Monday, May 10, 2010

What Guides Our Theology?

One of my professors in college had a catchphrase: "Theology does not happen in a vacuum." Any theologian is inevitably going to be influenced by outside elements. Beliefs that we have are never pure and come from our genetic and culturally influenced biases. Should we consider these things contaminants in our theological petri dishes? External influences do not necessarily destroy the validity of our beliefs but it helps to be aware of them when evaluating our own decision-making (check out the blog Overcoming Bias for cool discussions on human rationality). Many would consider this a problem for theologians because the practice of theology is not scientific. It is impossible to test a theological hypothesis (despite my petri dish comment), so what criteria do we use to test our theological ideas against our biases? How do we filter out the noise to find out what is truly divinely inspired?

Christians have some consolation in that there are certain specifics that they do not need to have right to be saved. According to traditional Christianity one is not saved by whether they are calvinist or arminian, premillenial or amillenial, covenential or dispensational; it is their faith in Christ's death for their sins and resurrection. The penalty for biased thinking in those matters is considerably low. However, essentials of faith are also a matter of theology. Soteriology is just as theological as any of the non-essentials mentioned earlier, the fact that it has stronger universal agreement among Christians (at least in its basic sense, for details many come up with check out the wikipedia article on atonement theories in Christianity) does not magically disqualify it, or remove it from the realm of discussion and articulation. Also, many Christians are tempted to categorize reading and interpreting the Bible as a different thing than theology. When I pose this question, I do not.

Here are some solutions that many Christians have come up with:

1. Strongly emphasizing Biblical exegesis. The best way to keep your culture from contaminating your theology is to understand the Scriptures as best you can within the context of when they were written. This may seem like simply switching to another cultural contamination. However this was the culture that God chose to write inspired words down, so one who uses this solution would see this culture as closer to the source than current culture. Also, the prophets who were the individuals God acted through expressed themselves in conventional ways of their time. Understanding these conventions helps find the "pure" message they were given to convey.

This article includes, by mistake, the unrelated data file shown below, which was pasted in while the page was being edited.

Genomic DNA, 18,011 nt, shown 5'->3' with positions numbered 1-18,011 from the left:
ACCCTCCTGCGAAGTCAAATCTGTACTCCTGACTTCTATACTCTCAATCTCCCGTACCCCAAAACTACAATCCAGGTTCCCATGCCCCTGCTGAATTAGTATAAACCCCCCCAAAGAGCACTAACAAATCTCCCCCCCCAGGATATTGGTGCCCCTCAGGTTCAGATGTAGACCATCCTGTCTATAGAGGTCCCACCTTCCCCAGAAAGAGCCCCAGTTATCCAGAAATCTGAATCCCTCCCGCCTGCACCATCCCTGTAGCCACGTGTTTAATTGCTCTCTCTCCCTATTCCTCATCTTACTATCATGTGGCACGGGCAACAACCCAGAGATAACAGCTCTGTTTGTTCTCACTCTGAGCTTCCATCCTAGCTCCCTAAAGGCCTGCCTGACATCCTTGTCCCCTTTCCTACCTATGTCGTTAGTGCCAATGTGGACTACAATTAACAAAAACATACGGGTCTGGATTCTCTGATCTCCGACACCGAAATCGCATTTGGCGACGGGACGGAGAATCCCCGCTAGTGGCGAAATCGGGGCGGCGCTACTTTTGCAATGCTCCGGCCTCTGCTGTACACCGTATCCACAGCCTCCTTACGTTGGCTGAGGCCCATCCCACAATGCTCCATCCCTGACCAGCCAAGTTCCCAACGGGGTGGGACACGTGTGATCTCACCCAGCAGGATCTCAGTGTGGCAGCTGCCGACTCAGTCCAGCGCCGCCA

2. All theology must be uncontaminated by culture. Any connection that can be made between someone's theology and a cultural influence automatically falsifies that theology. I do not think anyone openly endorses this method, but many people do attempt to falsify a theology by pointing out its cultural influence. That method suggests that this is their approach.

3. Acknowledge that saying, "you believe this because your culture influenced you to believe this" is the equivalent of saying, "Yeah? Well you WOULD say that!" Simply dismissing what someone says as a result of bias ends the conversation without saying anything about the truth of the statement or how the bias leads someone down the wrong path. Also, you could say this to almost anyone saying anything. Two plus two equals four? Only a modernist European imperialist would try to push such an absolute on me!

4. The Holy Spirit guides true believers, so don't worry about it. If our bias is harmful to our relationship with God we can pray for the Spirit to give us the wisdom to rise above it. We know from the promise of James 1:5 and the example of King Solomon that if we pray for wisdom, God will grant it.

Number one is the most tempting for me. I like history and am biased towards a solution that involves the historical method. I fully believe that God grants wisdom to those who pray for it (see #4), but that does not exclude #1. God can even make us wise historians who understand the historical context of the Scriptures. Number three is tempting, but most disciplines have methods for addressing this issue with ways of filtering out bias without destroying the possibility of knowledge. It is a form of academic responsibility and I do not see why theology should be exempt from it. Also, the extreme skeptic voice #3 provides is sort of a straw man. Most people accept a certain degree of common sense objectivity like math and basic logic. Number two is the least convincing solution. For one thing, it inches the thinker closer to the straw man presented in #3. For another, it is impossible to form a theology that cannot somehow be traced to some cultural element. Even the writings of the Bible show cultural assumptions that were contemporary to the authors.

I think that I prefer a method combining #1 and #4. I do want to understand what the Scriptures are telling me in their own words, which requires exegesis, but I want to be open to the Spirit to give me something revolutionary that really does transcend historical context. While #1 is preferred for being the most objective way of understanding how God has revealed himself we must be open for something new. Jesus completely overturned how his contemporaries understood the messiah. Many of the ways he fulfilled prophecy were innovative and revolutionary. We should be careful not to adopt such an extreme devotion to solution #1 that we confine God to the ancient world.

No comments:

Post a Comment